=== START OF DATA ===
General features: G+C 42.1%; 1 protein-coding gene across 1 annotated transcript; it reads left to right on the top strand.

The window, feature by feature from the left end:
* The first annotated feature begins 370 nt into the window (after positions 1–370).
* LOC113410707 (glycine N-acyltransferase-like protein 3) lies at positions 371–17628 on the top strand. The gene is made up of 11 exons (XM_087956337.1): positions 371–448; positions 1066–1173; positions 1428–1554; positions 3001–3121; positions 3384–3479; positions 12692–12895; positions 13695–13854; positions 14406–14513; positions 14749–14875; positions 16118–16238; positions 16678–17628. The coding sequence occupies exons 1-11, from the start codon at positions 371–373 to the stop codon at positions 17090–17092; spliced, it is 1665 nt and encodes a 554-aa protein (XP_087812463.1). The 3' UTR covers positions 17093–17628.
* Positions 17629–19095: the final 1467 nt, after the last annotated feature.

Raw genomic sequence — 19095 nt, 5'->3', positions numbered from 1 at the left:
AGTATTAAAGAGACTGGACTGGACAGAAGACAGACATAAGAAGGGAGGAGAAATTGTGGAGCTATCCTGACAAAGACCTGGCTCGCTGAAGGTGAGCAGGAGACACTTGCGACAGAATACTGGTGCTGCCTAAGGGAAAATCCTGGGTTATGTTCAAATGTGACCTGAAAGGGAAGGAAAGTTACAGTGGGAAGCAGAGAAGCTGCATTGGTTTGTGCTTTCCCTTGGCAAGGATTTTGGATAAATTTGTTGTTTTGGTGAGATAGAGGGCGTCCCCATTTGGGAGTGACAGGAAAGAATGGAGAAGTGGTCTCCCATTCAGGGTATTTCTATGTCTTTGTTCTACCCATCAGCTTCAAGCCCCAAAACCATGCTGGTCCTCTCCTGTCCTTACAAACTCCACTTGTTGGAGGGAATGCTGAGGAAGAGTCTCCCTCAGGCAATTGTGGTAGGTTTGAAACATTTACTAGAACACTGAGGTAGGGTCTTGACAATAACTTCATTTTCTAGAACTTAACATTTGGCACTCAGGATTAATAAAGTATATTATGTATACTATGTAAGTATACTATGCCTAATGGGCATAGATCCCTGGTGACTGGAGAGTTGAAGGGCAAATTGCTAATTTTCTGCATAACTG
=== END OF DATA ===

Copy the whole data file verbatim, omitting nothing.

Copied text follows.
General features: G+C 42.1%; 1 protein-coding gene across 1 annotated transcript; it reads left to right on the top strand.

The window, feature by feature from the left end:
* The first annotated feature begins 370 nt into the window (after positions 1–370).
* LOC113410707 (glycine N-acyltransferase-like protein 3) lies at positions 371–17628 on the top strand. The gene is made up of 11 exons (XM_087956337.1): positions 371–448; positions 1066–1173; positions 1428–1554; positions 3001–3121; positions 3384–3479; positions 12692–12895; positions 13695–13854; positions 14406–14513; positions 14749–14875; positions 16118–16238; positions 16678–17628. The coding sequence occupies exons 1-11, from the start codon at positions 371–373 to the stop codon at positions 17090–17092; spliced, it is 1665 nt and encodes a 554-aa protein (XP_087812463.1). The 3' UTR covers positions 17093–17628.
* Positions 17629–19095: the final 1467 nt, after the last annotated feature.

Raw genomic sequence — 19095 nt, 5'->3', positions numbered from 1 at the left:
AGTATTAAAGAGACTGGACTGGACAGAAGACAGACATAAGAAGGGAGGAGAAATTGTGGAGCTATCCTGACAAAGACCTGGCTCGCTGAAGGTGAGCAGGAGACACTTGCGACAGAATACTGGTGCTGCCTAAGGGAAAATCCTGGGTTATGTTCAAATGTGACCTGAAAGGGAAGGAAAGTTACAGTGGGAAGCAGAGAAGCTGCATTGGTTTGTGCTTTCCCTTGGCAAGGATTTTGGATAAATTTGTTGTTTTGGTGAGATAGAGGGCGTCCCCATTTGGGAGTGACAGGAAAGAATGGAGAAGTGGTCTCCCATTCAGGGTATTTCTATGTCTTTGTTCTACCCATCAGCTTCAAGCCCCAAAACCATGCTGGTCCTCTCCTGTCCTTACAAACTCCACTTGTTGGAGGGAATGCTGAGGAAGAGTCTCCCTCAGGCAATTGTGGTAGGTTTGAAACATTTACTAGAACACTGAGGTAGGGTCTTGACAATAACTTCATTTTCTAGAACTTAACATTTGGCACTCAGGATTAATAAAGTATATTATGTATACTATGTAAGTATACTATGCCTAATGGGCATAGATCCCTGGTGACTGGAGAGTTGAAGGGCAAATTGCTAATTTTCTGCATAACTG